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Thursday, December 11, 2014

C. Auguste Dupin, Detective: Genius and... Blowhard?

Edgar Allan Poe created the mystery genre through his popular genius detective, C. Auguste Dupin. Their influence, while far-reaching, rests on three stories:

  1. The Murders in the Rue Morgue (1841),
  2. The Mystery of Marie Rogêt (1842), and
  3. The Purloined Letter (1844).
The first is perhaps the most dramatic and most famous. It has been filmed around a half dozen times. The latter two, once. 

Nonetheless, the most iconic, I contend, is the lattermost. It brought forth the idea [Note: I am about to deliver the dreaded spoiler, so read the tale now before your mind is forever corrupted] of hiding things in plain sight. The actual story isn't as simple as the concept it delivers. Dupin points out that 1) the astute can guess behavior patterns of people based on their intelligence, 2) you can make gains in politics through the destruction of another's morality (a lesson still in practice--perhaps more popular than ever), and 3) hiding things in plain sight... through simple disfigurement, while hanging with other items of similar disfigurement.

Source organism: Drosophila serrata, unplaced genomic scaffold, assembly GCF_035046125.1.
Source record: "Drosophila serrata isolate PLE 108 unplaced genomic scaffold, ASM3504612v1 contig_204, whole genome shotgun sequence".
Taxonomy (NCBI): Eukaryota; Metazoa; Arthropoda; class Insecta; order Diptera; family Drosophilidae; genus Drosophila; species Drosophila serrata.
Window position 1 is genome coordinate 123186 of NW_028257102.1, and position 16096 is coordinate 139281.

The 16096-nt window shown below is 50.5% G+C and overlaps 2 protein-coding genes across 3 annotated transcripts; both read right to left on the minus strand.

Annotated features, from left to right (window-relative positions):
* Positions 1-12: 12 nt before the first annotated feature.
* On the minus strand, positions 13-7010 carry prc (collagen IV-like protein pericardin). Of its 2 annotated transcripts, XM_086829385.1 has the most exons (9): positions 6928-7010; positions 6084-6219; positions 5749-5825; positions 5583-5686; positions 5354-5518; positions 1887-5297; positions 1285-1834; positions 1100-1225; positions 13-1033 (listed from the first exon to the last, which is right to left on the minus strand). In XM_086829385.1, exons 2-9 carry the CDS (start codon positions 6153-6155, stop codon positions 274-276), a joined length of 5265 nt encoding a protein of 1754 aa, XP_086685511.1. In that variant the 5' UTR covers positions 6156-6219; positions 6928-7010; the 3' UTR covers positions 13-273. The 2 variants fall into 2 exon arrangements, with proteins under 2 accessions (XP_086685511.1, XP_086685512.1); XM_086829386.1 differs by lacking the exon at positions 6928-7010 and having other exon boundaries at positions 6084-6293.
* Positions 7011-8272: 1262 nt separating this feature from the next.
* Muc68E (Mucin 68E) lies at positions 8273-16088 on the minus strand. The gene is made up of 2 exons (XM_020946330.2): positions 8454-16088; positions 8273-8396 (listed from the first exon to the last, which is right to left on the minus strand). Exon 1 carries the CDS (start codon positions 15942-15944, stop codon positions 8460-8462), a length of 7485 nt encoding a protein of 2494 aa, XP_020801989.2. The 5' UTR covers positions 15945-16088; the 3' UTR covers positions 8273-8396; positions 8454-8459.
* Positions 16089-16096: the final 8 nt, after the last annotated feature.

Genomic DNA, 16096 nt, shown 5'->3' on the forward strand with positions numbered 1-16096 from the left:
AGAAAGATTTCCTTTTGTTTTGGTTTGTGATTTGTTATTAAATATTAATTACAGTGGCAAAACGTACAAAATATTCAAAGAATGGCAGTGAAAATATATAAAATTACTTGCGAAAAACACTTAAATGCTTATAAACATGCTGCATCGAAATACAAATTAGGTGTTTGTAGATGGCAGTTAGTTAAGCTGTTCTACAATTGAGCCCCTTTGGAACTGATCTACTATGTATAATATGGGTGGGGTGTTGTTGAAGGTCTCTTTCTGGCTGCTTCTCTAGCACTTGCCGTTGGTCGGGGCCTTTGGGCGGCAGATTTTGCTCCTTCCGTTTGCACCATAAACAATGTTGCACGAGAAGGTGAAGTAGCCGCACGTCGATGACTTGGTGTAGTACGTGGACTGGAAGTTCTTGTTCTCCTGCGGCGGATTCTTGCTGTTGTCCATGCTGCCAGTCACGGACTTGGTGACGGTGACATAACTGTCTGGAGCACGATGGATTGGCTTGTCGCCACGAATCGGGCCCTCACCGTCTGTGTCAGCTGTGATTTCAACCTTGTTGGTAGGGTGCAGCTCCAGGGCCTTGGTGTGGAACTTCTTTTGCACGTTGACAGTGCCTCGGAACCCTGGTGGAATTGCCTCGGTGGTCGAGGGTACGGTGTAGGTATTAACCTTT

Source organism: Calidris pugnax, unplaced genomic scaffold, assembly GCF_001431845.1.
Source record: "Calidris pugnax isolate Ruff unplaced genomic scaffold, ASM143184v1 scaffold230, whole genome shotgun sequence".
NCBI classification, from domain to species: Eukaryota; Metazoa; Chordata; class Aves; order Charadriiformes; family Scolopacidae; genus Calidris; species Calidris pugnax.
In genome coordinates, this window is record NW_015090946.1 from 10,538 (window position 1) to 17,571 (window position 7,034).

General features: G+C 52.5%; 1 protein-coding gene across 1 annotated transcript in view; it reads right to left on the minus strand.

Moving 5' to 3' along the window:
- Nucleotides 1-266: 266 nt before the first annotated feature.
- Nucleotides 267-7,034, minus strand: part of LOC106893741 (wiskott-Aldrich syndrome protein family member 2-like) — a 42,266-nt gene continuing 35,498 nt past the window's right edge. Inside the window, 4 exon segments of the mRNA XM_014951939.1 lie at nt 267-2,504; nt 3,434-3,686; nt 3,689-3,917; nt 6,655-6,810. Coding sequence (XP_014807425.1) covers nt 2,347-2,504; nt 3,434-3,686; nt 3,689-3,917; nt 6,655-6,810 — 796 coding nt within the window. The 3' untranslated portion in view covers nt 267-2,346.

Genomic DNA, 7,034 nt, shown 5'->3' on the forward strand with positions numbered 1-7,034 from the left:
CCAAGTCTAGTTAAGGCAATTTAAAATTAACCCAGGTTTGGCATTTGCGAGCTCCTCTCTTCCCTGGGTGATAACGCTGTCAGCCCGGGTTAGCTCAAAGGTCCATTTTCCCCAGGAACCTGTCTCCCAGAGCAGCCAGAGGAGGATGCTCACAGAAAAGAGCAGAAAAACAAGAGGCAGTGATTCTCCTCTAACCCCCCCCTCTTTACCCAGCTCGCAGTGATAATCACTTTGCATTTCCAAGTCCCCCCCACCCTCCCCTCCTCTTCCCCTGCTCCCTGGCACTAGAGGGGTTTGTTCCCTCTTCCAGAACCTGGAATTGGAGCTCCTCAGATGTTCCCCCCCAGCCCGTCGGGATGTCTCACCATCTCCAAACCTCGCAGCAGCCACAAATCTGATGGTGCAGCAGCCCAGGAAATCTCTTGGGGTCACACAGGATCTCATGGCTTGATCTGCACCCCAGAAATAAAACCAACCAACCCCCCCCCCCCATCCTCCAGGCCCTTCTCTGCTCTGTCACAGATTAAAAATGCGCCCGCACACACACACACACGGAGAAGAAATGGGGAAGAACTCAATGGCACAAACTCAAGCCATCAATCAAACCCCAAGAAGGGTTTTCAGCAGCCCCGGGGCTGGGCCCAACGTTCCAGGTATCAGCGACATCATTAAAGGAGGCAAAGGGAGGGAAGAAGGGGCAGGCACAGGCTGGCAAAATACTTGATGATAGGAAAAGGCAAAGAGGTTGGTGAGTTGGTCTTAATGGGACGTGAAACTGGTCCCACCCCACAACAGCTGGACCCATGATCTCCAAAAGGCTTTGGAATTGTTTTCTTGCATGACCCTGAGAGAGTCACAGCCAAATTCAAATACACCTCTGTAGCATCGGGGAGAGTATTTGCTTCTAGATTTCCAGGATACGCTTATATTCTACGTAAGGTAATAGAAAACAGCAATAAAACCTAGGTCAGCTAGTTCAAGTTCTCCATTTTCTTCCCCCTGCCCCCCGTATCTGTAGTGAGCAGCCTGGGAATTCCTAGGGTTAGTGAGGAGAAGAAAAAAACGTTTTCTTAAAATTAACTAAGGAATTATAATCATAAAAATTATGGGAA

Paul Collins, a biographer of Poe, calls these essays. And they are--of a fictionalized sort--especially "The Purloined Letter". Dupin spends a great deal of time reasoning out all the extraneous matter and beating around to his final point. In the modern locked-room mystery, Dupin's stories represent the final unraveling, where the detective relates how the mystery occurred. His methods are similar to Doyle's Sherlock Holmes's. Doyle also employs a sidekick like Dupin who can become our proxy for our awe of the detective's mental prowess.

Doyle's sidekick, Watson, is superior in that he actually has a personality that develops across the stories. Poe's is an anonymous blank-slate. Even Dupin is something as a blank slate except for one thing: He talks a lot, demonstrating his genius.

If Dupin were real, some people would become enthralled and hang on in his every word. Most would probably lose track of what he was saying and think of other matters, waiting for him to finish what he had to say, stifling yawns and glancing at pocket watches: "My! Look at the time." I think the term "blowhard" is unfair as he is just explaining a crime at length, but that would likely be the feeling that most people would got in his presence, especially if they feared intellectual matters that shot over their heads.

According to Collins, Poe wrote literary puzzles for readers to figure out. I suspect that these Dupin stories were an outgrowth of such interest, exploring dramatic puzzles of crime. The idea of Dupin's character may never have come to mind. For all that Dupin might have been a pain to be around in real life, his reasoning has been fascinating to read for nearly 175 years.

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